During the first India-Australia T20 at Adelaide, Hardik Pandya returned for his second spell in the 15th over. The Baroda youngster, also making his T20 debut for India, had a rather harsh start to his international career as he leaked 19 runs in his first over---including six wides. Though, Pandya operated in the mid 130s, he paid the price for bowling in the batsman’s radar.
On his return, Pandya bowled a wide again. Skipper MS Dhoni signalled him to stick to that line despite the risk of conceding extras and it paid dividends, as there was a stark and immediate change in his line. He had kept the ball within the stumps so far but after Dhoni’s advice, Pandya had been bowling near the tenth stump. Saying that, the change in line still could not help him contain runs but it certainly landed him a couple of wickets. Chris Lynn fished out and middled his wide-ish delivery straight into the hands of cover while Mathew Wade sent a skier to mid-wicket on a slower one.
In the second T20, Pandya’s pitch map once again depicted heavy concentration outside the off-stump. On the same page was Rishi Dhawan in the fifth ODI in Sydney. The Himachal all-rounder managed to hold on well during his first two games, but in Sydney, there was a drastic and sudden change in his line, which had started to drift towards the leg-side to a right hander and kept getting wider. Dhawan too experienced discomfort and ended up conceding 4 wides.
So is it a tactic to save runs or a unique approach to get wickets? The answer to this could well be both. Pandya and Dhawan are very different bowlers. Yes, they play a similar role in the team but their bowling styles demand this particular approach especially when playing in Australia.
Let’s first focus on Pandya. He can bowl at good pace between 130-140 kmph. It has been noticed during the previous two T20s that whenever he has bowled in the line of stumps, he has been milked for runs. The reason is simple. With the Australian tracks offering true bounce, Pandya becomes an easy target for the Aussies. More or less, just stand and deliver. Also, because of steep bounce the bowler is at a disadvantage because getting LBWs becomes extremely difficult. So, Pandya had to change his line and try for other ways of getting wickets. In this case, there is a brighter chance for Pandya to fetch wickets by inducing an edge or inviting a batsman to slog him.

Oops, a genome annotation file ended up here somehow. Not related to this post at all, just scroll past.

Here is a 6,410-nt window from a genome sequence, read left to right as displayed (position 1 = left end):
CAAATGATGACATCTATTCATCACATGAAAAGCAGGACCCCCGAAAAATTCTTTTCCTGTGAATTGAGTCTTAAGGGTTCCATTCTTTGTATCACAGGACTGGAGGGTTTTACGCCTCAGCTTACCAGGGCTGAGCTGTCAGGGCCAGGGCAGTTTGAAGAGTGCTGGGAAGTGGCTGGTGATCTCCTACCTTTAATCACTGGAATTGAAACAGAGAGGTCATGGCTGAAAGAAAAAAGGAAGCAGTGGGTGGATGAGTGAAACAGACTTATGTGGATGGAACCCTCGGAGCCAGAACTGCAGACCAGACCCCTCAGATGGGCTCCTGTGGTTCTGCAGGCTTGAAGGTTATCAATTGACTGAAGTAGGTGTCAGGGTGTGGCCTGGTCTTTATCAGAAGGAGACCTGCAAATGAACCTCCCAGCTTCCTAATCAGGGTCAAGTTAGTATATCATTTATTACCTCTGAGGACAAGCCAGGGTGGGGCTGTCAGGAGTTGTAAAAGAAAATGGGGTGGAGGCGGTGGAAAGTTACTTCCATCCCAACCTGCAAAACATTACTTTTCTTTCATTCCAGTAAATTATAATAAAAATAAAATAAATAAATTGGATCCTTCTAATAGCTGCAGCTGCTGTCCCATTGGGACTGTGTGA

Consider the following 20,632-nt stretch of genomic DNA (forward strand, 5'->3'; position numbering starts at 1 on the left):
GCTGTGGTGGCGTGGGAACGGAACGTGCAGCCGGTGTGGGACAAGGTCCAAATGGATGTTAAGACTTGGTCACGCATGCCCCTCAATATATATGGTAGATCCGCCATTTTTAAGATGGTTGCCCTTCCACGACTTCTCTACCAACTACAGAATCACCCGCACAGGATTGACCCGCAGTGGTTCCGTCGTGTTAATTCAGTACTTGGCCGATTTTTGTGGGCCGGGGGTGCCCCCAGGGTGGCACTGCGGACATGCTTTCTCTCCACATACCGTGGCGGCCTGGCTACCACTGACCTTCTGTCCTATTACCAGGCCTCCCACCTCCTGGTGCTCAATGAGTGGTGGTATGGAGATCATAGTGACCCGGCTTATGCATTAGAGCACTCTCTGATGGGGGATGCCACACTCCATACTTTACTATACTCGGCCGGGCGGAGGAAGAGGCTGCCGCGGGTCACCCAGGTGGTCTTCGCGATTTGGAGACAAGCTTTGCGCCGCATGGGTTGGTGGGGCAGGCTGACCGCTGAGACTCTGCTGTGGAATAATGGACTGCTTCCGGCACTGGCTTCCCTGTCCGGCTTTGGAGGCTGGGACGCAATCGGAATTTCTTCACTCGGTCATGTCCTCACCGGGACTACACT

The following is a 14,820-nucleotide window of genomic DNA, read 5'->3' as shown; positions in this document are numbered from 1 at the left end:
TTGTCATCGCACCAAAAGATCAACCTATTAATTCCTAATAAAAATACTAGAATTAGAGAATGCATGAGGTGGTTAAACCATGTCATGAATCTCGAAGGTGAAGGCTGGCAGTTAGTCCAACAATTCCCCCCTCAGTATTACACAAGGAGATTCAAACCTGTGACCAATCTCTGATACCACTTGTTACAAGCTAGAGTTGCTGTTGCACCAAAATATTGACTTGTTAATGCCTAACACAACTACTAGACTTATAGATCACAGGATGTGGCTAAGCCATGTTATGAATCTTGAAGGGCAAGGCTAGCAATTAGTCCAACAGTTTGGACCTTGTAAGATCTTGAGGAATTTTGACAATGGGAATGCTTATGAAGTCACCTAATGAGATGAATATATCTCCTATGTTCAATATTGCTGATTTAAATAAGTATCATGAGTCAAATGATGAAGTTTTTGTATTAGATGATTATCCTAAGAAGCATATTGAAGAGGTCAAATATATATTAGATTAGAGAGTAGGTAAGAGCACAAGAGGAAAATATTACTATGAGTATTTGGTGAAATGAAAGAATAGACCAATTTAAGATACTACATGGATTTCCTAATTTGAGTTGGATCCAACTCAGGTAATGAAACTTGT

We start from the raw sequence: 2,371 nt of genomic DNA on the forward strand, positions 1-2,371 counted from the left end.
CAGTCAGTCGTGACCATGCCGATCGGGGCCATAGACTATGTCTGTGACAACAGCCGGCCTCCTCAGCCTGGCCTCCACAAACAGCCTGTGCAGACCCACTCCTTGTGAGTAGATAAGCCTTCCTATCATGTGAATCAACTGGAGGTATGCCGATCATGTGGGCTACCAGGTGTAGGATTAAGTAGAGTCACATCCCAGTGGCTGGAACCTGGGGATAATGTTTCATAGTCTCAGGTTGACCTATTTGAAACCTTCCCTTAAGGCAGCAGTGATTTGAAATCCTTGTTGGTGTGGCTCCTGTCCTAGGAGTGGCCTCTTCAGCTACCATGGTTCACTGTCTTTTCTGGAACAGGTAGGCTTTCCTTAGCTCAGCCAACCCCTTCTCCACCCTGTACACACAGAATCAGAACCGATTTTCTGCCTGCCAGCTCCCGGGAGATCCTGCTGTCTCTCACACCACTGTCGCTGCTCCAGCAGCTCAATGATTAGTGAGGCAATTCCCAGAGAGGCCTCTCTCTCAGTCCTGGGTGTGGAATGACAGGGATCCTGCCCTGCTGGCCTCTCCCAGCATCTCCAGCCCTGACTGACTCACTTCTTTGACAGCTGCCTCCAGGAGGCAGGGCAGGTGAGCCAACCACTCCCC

His dismissals in the first T20 would give testimony to that. Bowling wider forces a batsman to stretch for the ball and use his skill to send the ball over the fence. But this strategy is good for Australian tracks. India are scheduled to play in the subcontinent over the next few months, hence the more he focuses in the line of stumps, the better he will be with results.
Dhwan, on the other hand, is a dibbly-dobbly medium pacer. In domestic cricket, Dhawan picks a lot of wickets by bowling in the stumps and finds success with LBWs. But in Australia, he bowled well and tight in his first two ODIs but he couldn’t get wickets.
In the shorter format, picking wickets is the best way to slow the run-rate and bowl dot balls. But Dhawan also suffered due to extra bounce. Who knows, even he could have been advised by Dhoni to experiment with his line. Dhawan’s pitch map of the Sydney ODI explains the point. He too slanted way down the leg side and was inviting the batsmen to reach for his deliveries.
Another reason is the failure of Indian bowlers to bowl to a field. They have been conceding runs on both sides and this has made Dhoni’s life difficult as a leader. The margin is even less in a T20 game and it could very well be a tactic to force the bowlers to bowl on one side. The trend has shown positively until now and Dhoni would expect his bowlers to learn from it for a better future.